By. Ma. Rosetti G. Villamor
January 30, 2012, 6:20 am
I learned as much as I did (if not more) in my three days in Sultan Kudarat than in my three years of college.
On November 3, 2011, I found myself riding a van to Sultan Kudarat with two other XU students, three faculty program officers of Kristohanong Katilingban sa Pagpakabana – Social Involvement Office (KKP-SIO) and a driver. The province is only one of the many areas assisted by Catholic Relief Services an international nongovernment organization in partnership with XU through KKP-SIO. My job was simple: to learn as much as I can in the three days that we’d be spending with farmers in the outskirts of the city.
Despite slipping on the steep hills and getting cuts from barbed wires, I managed to learn a few very important theories from each of the many humble people living in the land where money is grown.
Theory #1: Anyone can get rich.
Magtanim ay di biro--especially if the people you are selling your hard work to are paying you less than you deserve.
Manong Ricardo Galve, resident coffee farmer of Bagumbayan, Sultan Kudarat describes his years as a farmer before XU-CRS came to his life, “Lisod jud.” Before, he sold all his harvest usually for a mere P30/kilo to a “middle man”. The middle man would then sell the crops to a huge company like Nestle Philippines, Inc. for P100/kilo, earning him a huge profit of P70/kilo!
Farmers would have a hard time selling directly to companies. Without proper equipment to filter the high quality coffee beans and knowledge of how much a good kilo of coffee is worth, farmers would have to endure a low profit for a year’s worth of harvest.
Then, XU-CRS Collaboration Project came along and the residents of Sultan Kudarat were handed with hope. The project involved teaching the farmers around the area how to properly plant coffee beans. Volunteers facilitated in clustering the farmers so coffee can be sold to companies in bulk. The farmers were even made to make a roleplay presentation to practice negotiating with managers for their market studies.
“Dako kaayo among pasalamat sa CRS,” Mang Ricardo says. After a year of having the project in motion, Manong Mike Bualan had bought a house and lot, cars, motorcycles and a touch screen phone---all in one harvest.
Manong Jimmy Ascuitin, overall cluster leader of coffee farmers and a member of the Moro National Liberation Front (MNLF), however, invests his profit for a greener take in fertilizing their plants instead of enjoying a touch phone. He promotes the benefits of using organic fertilizers for eco-friendly farming.
Theory #2: Earnest people do exist.
Tumulong ay di biro----especially if you are a volunteer from a nongovernment
“On call ka lagi…walang holiday,” admits Alladin “JP” Guhmalon, Municipal Agro-Enterprise Facility (MAEF) volunteer in charge of the coffee farmers in Bagumbayan. Sometimes, he and his wife would fight about the time he spends in the farms instead of his family. Thankfully, his wife was formerly a NGO volunteer so she understands…at times.
“…[There are always times when] tawagan ka ‘pag may problema. Kahit Sunday o holiday mapilitan ka talagang pumunta sa area,” says JP. “Di mo maiwasan magagabihan sa area matapos ang meeting.” The road towards the area is long and treacherous, filled with remnants of landslides from recent storms. Travelling at night time is absolutely inadvisable.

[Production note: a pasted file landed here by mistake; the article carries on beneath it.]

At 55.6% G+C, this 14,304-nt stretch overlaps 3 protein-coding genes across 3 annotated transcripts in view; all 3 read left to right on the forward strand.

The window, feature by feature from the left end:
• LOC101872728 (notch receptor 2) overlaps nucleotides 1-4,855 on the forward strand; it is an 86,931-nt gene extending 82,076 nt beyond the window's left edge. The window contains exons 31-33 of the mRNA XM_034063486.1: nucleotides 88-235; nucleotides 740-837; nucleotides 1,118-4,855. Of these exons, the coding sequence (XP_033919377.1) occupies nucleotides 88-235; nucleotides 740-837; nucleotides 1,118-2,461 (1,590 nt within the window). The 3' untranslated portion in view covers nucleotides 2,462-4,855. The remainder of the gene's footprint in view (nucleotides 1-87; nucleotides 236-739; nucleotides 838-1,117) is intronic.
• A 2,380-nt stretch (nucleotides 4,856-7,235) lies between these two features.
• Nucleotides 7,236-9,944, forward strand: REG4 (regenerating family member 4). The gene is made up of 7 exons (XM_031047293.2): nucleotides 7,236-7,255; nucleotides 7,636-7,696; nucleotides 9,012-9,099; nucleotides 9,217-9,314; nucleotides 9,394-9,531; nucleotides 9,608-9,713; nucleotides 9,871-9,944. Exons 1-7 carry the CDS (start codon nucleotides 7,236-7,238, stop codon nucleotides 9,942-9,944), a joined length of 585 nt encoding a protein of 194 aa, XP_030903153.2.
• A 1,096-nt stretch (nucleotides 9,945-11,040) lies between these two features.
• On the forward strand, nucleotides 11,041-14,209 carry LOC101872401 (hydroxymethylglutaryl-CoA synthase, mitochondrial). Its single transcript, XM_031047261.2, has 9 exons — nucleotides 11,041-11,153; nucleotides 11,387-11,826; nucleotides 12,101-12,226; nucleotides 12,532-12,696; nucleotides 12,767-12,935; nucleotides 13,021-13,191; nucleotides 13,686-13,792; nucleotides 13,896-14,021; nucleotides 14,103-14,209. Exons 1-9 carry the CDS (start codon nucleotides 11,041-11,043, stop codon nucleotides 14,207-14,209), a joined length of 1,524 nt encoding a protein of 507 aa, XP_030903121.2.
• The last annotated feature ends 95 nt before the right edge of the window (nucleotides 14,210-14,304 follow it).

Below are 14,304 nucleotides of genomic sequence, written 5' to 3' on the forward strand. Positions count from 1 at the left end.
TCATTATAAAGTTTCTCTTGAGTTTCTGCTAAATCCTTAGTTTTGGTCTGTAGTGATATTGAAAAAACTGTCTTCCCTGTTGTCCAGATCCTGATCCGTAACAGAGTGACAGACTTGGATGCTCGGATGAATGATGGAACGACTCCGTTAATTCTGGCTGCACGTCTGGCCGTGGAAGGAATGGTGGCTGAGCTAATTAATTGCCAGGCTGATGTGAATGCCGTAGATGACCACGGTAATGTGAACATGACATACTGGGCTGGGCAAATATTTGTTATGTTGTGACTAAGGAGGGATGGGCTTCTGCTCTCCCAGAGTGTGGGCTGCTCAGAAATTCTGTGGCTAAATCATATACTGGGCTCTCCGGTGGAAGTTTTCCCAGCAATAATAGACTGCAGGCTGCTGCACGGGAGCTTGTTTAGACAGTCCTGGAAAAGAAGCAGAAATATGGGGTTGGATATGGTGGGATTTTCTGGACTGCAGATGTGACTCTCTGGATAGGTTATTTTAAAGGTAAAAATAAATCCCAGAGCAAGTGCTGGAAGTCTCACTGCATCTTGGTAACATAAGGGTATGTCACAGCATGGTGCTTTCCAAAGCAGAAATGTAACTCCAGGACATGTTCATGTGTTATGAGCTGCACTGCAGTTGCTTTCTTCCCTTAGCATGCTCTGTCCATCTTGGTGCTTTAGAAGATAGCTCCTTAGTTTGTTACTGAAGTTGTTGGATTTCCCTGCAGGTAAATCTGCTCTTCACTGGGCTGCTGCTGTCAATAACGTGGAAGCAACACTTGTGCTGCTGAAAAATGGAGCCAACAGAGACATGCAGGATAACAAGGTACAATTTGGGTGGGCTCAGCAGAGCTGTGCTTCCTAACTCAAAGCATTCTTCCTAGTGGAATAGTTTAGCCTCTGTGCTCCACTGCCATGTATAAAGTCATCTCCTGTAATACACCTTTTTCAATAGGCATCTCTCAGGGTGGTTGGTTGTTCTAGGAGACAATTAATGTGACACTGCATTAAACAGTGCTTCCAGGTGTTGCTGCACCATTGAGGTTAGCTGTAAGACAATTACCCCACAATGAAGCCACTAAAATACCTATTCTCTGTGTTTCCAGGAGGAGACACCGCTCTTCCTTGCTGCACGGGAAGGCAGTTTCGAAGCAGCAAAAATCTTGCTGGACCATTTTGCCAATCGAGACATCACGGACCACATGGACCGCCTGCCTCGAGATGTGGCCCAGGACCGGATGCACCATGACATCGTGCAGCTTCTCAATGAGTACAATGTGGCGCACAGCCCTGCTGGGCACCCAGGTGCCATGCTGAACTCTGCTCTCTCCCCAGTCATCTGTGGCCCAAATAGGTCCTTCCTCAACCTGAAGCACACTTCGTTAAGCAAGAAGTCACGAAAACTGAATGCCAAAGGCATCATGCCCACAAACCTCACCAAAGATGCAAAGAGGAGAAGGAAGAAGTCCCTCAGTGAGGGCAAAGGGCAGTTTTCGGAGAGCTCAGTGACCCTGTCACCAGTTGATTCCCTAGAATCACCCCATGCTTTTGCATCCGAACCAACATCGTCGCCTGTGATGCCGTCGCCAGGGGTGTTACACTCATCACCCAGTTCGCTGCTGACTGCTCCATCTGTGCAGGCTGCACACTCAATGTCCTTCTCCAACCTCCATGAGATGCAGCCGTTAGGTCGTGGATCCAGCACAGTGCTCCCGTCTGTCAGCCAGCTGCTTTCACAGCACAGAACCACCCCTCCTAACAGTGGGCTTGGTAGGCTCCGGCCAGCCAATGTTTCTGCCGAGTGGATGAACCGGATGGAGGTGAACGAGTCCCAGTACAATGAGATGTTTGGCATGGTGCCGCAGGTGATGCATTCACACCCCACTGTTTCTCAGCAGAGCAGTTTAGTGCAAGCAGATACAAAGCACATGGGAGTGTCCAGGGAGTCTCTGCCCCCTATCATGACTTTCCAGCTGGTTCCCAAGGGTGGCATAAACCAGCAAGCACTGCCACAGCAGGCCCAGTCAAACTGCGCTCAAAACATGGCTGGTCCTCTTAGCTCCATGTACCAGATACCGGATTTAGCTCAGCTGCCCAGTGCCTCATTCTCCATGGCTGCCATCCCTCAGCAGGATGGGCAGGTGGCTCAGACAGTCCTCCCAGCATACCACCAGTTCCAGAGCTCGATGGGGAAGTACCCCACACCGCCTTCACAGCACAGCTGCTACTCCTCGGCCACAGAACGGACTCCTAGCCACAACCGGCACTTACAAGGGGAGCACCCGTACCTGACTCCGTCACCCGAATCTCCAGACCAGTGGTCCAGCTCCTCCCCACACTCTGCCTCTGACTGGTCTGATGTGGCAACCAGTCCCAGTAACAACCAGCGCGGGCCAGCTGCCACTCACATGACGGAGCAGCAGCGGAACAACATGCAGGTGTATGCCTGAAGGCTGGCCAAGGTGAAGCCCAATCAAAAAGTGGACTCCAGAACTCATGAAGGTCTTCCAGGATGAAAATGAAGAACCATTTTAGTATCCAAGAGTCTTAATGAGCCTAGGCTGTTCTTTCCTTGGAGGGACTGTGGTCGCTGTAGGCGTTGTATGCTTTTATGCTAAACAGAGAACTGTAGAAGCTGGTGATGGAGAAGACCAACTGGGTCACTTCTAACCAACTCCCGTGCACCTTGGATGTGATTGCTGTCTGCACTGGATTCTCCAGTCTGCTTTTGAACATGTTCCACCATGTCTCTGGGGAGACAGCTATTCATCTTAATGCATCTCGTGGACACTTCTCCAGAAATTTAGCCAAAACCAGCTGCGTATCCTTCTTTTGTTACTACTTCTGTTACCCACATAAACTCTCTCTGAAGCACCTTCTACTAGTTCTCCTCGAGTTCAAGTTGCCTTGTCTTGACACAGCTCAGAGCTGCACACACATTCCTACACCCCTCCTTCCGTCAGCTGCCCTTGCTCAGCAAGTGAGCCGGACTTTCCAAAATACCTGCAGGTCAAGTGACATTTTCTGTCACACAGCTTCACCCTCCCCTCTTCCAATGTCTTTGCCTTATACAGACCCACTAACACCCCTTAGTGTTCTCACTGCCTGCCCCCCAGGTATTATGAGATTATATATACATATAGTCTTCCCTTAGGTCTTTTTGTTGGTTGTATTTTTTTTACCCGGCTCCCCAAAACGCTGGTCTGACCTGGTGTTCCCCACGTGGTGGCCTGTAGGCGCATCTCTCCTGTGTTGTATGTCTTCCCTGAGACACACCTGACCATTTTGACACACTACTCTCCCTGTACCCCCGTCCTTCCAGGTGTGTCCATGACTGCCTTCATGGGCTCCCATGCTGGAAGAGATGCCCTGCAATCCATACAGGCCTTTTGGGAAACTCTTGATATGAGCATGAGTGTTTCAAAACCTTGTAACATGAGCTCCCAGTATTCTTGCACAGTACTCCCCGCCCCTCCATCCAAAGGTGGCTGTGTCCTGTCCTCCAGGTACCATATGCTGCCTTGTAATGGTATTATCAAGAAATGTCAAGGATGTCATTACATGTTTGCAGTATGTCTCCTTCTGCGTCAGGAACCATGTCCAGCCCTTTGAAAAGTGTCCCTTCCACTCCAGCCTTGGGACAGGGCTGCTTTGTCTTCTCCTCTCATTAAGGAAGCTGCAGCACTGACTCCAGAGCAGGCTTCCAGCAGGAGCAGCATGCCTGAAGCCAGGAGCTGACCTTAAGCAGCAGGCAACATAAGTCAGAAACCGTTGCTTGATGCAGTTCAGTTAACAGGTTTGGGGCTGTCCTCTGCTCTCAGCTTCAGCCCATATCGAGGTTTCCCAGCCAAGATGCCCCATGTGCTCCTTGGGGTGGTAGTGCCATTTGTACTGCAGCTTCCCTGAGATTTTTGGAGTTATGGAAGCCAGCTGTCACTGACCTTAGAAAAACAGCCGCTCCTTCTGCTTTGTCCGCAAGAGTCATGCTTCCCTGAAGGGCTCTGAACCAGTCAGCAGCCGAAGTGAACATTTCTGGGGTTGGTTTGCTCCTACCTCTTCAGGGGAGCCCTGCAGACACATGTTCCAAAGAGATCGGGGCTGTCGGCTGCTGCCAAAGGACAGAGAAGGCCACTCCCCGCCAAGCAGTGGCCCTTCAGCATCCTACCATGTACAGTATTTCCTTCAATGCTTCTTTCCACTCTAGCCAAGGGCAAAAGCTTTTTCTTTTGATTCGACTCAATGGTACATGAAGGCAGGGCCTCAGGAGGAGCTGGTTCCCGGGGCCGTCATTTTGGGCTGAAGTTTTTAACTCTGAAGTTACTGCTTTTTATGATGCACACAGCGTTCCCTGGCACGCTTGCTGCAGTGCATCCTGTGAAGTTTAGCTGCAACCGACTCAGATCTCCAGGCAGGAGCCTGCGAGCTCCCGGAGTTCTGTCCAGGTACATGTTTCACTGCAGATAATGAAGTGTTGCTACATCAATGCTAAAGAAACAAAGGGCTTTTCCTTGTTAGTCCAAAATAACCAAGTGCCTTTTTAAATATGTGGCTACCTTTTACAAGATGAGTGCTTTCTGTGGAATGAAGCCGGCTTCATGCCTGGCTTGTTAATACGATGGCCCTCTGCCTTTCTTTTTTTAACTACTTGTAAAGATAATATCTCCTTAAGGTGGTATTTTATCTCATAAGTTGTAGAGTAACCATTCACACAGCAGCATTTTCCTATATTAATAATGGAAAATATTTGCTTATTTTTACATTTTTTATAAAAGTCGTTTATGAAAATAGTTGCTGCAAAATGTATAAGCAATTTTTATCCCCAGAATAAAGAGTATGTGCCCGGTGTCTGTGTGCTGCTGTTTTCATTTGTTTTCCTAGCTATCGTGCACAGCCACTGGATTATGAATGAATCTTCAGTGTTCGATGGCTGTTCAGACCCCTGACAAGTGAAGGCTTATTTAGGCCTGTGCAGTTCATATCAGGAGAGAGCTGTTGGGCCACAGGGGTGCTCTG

It doesn’t help if the people you wish to assist aren’t very welcoming. JP recalls the time when he would always pack a tent when going to the area so he’d have somewhere to sleep when he has to stay for the night. “Noon, dito ako matutulog ‘pag magabihan,” says JP, pointing at a small spot next on a house’s front yard.
Sultan Kudarat is known for the Moro-Christian conflict of the past. According to JP, a Moro, the Christian members of the community didn’t trust him much in the beginning. But as soon as the residents realized that his intentions were selfless, he is now always offered a place to stay when he needs it.
NGO volunteers aren’t the only ones willing to lend a hand. Local government units of Bagumbayan provide the farmers a municipal nursery of coffee and improved the roads for easy access to the area. They then ship the healthy baby plants in a truck to the main area once they’re ready.
Theory #3: Students wish to do something more.
Matuto ay di biro---especially if all the facts and theories are confined inside the four walls of a classroom.
Before Sultan Kudarat, the place where I imagined being after college was the corporate world mostly because that was all my teachers taught me about. Then, Service Learning Program (SLP) came along and it opened so many possibilities more fulfilling than just being filthy rich.
I learned a lot in Sultan Kudarat. I learned that even the poor could get themselves a touch phone with hard work and some help. I learned that you can’t talk to other people like you would to your classmates… especially if that person was an MNLF. I thought I knew hard work until I was slapped in the face with all the success stories of Sultan Kudarat.
I saw opportunities in Sultan Kudarat as well. There were so many things I could give to the people there: the basics of accounting, tax
laws, and how to invest their profit properly. All of these I learned from my teachers and I want to pass it on to those who need them.
Right now, XU is working on integrating SLP with its different colleges, according to Mr. Arniel Daluz, SLP Coordinator. As for other projects, chemistry majors were able to warn the residents of Balingasag about the harmful chemicals found in its river. Food technology students taught the mothers of Jasaan how to make use of their rich vegetation instead of eating mere canned foods.
I shall never forget what I’ve learned in Sultan Kudarat, taught by experience, the most effective of teachers. I hope others too will learn about the real world in places where money is grown. C